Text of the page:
But I don’t think these are true. Let me tackle it piece by piece.
1. The PoW Change
In this part of his argument, Shaolinfry admits that the only recourse users have is the PoW Change. The PoW Change is a so-called “nuclear option” and it cannot be used lightly.
A PoW Change is a hard fork1, which means that it is fundamentally an act of persuasion. Ie, it is an act of “governance” or “community organizing” or “politics”, and not an act of “engineering” or “science”. In a hard fork, we must persuade users to leave the old chain and join the new one.
But one of these things is much more persuasive than the other, if you ask me:
- “Miners have unexpectedly gone back on their word! Funds have suddenly been lost/frozen – consider yourself lucky that it didn’t happen to you, this time…but you might be next! Our beloved network lies in ruins, which was working perfectly fine until miners attacked it. If we work together, we have our best chance at creating a new network that restores Bitcoin to its former glory.”
- “You there! I need you to spend your valuable time helping me with my problem. Also, you may lose money, or this might be embarrassing for you. But hey, if we all just work together, then hopefully we can maybe allow the network to do some new thing, a new thing that maybe I can explain to you but that you probably won’t understand but trust me it’s great.”
The 51% Attack and Anti-UASF are really quite different:
|The 51% Attack||Anti-UASF|
|Could affect any user.||Only affects the users who opt-in.|
|Strikes without warning.||Is an inherent risk to the UASF; 100% forewarned.|
|Results in loss of funds – network is useless.||Results in status quo – network is unchanged.|
|Initiated by miners.||Initiated by [some] users.|
|Implies that miners will no longer facilitate a payment network – miners are useless.||Implies that miners will not allow users to make arbitrary changes to the protocol – miners promote stability.|
We could generalize the difference as follows: in the 51% attack, the “bad result” co-varies with “the miner’s decision to find ‘strange’ blocks for everyone”, but in the Anti-UASF, the “bad result” co-varies with “the user’s decision to create new tx-types that only affect him”.
And it is therefore difficult to attribute the Anti-UASF “badness” to the miners. Users who wish to avoid molestation by Anti-UASF can do so easily – they just need to decline to upgrade, until it has miner support. The 51% attack can affect you, but the Anti-UASF really can’t…not unless you let it.
I earnestly question whether or not Shaolinfry or David Vorick have actually imagined, in their minds, the enormity of the task that would be ahead of them. It would be to go door-to-door to persuade people to hard fork, in order to activate SegWit. They would have to know that they would not be able to reach everyone, because some people are strategically unreachable. Third parties would accuse them of starting an Altcoin. People would ask them “If we are hardforking anyway, why don’t we just add XYZ feature while we’re at it?”, opening up a negotiation that would drain everyone’s energies and potentially last forever. They’d have to pick the PoW algorithm, and the new difficulty; they’d have to win over exchanges, perhaps. There would be politics and drama associated with every choice. Meanwhile, regular users (who, by definition, are getting along just fine without SegWit) would feel annoyed and harassed by this process. And some users would proudly reject the new coin, either because they just don’t like SegWit, or because they prefer that bitcoin change as little as possible. Even if all of the above conflicts are magically resolved, users will be wondering if they are on the hook for an unbounded number of upgrades of this kind. For these, they likely do not have sufficient patience. And finally, such an action will alienate the miners who were originally loyal to you – BitFury George will not be happy!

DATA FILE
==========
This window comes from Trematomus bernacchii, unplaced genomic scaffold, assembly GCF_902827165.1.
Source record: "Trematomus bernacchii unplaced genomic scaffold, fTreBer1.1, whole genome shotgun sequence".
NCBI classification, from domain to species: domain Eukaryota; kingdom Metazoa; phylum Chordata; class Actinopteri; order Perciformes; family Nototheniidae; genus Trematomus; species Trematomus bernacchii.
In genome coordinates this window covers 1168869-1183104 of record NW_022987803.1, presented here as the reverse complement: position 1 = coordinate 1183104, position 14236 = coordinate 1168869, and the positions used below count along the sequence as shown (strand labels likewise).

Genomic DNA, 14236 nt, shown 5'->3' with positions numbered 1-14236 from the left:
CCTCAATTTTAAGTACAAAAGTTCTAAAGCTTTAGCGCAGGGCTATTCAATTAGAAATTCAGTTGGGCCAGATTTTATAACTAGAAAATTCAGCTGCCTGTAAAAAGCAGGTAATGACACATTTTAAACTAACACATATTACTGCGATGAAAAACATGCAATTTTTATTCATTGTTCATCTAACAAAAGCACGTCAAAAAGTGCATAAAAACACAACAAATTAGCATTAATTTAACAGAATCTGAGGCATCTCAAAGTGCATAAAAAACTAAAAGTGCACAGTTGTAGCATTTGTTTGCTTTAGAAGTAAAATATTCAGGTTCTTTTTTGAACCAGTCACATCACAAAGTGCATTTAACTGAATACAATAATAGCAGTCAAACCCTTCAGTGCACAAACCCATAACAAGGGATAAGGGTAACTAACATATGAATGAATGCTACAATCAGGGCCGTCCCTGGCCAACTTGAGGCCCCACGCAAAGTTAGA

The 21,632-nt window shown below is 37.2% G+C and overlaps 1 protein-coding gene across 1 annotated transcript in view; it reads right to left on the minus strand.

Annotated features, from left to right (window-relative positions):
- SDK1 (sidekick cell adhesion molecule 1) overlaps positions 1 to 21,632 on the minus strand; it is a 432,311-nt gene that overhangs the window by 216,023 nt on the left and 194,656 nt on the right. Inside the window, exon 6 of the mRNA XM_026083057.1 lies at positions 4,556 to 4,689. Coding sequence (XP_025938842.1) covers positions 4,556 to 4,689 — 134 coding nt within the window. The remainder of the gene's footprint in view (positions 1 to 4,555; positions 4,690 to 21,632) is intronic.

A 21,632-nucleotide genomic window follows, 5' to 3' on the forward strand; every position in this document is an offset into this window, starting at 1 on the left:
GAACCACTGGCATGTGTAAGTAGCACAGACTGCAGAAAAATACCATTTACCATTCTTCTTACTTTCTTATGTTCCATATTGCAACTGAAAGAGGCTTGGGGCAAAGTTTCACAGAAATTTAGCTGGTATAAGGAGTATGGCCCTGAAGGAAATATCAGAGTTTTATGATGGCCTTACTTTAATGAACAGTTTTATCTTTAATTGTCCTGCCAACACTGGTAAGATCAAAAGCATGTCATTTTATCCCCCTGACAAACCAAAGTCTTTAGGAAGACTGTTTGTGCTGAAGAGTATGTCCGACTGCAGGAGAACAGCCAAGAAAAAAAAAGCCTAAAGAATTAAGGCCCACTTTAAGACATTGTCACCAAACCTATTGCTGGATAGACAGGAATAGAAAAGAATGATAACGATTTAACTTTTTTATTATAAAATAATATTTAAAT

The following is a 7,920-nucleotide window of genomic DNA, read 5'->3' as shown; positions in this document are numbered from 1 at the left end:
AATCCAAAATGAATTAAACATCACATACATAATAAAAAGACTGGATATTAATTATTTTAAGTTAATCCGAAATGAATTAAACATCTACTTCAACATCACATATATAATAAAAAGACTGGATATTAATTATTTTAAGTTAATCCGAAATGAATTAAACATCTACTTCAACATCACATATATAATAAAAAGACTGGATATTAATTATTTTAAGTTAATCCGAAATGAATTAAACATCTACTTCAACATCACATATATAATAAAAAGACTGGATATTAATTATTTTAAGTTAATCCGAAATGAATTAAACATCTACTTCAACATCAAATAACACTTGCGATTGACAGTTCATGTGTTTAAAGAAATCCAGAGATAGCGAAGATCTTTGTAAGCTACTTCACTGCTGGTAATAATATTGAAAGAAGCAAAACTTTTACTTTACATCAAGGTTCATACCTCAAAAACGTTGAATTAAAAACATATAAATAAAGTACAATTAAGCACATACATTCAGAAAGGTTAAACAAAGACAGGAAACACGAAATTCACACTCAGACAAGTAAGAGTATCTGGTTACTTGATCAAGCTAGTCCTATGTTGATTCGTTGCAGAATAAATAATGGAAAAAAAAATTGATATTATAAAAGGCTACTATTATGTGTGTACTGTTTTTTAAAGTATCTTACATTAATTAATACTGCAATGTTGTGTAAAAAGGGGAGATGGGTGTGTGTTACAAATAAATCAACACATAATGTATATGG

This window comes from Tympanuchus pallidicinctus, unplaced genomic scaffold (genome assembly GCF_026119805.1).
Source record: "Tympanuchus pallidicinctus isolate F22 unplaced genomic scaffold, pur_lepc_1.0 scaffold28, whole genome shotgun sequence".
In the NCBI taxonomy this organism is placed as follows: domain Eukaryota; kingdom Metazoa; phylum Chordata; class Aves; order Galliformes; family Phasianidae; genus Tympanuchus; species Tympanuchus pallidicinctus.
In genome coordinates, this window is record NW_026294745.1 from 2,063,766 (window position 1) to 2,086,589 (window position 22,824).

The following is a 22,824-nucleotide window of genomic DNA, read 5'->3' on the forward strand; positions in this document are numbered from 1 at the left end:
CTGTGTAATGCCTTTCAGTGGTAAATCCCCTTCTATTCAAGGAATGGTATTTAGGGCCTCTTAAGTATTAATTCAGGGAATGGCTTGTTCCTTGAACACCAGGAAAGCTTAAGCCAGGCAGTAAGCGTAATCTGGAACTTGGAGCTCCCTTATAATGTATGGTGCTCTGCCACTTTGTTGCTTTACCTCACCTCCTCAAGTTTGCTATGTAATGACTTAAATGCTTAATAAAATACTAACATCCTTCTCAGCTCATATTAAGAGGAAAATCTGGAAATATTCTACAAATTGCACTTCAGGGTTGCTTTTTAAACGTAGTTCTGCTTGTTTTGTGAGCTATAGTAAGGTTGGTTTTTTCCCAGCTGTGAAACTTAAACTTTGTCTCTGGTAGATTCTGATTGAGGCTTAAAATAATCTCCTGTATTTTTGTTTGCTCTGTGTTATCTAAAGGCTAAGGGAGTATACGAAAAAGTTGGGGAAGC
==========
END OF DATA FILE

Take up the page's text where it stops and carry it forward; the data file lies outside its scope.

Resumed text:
Contrast that with a case where users decide to hard fork, in the wake of an actual 51% attack (one involving a large reorganization). There will be no door-to-door campaign, everyone will already know that a serious change needs to be made, because the network will have already reached a fully-ruined and unusable state. The question of whether or not the New Bitcoin is an Altcoin would be a moot point. There would be no lengthy negotiation, as a critical mass of people would terminate it at “change the PoW only, and launch as quickly as possible”. The quick launch would prevent drama from festering. The market would quickly select the successor-coin, arbitrarily if necessary. All users would embrace the new coin, because it is actually more similar to the old coin than the old coin is itself! There is no confusion over the “hard fork conditions” – everyone understands that HFs are to be done as infrequently as possible, but whenever necessary.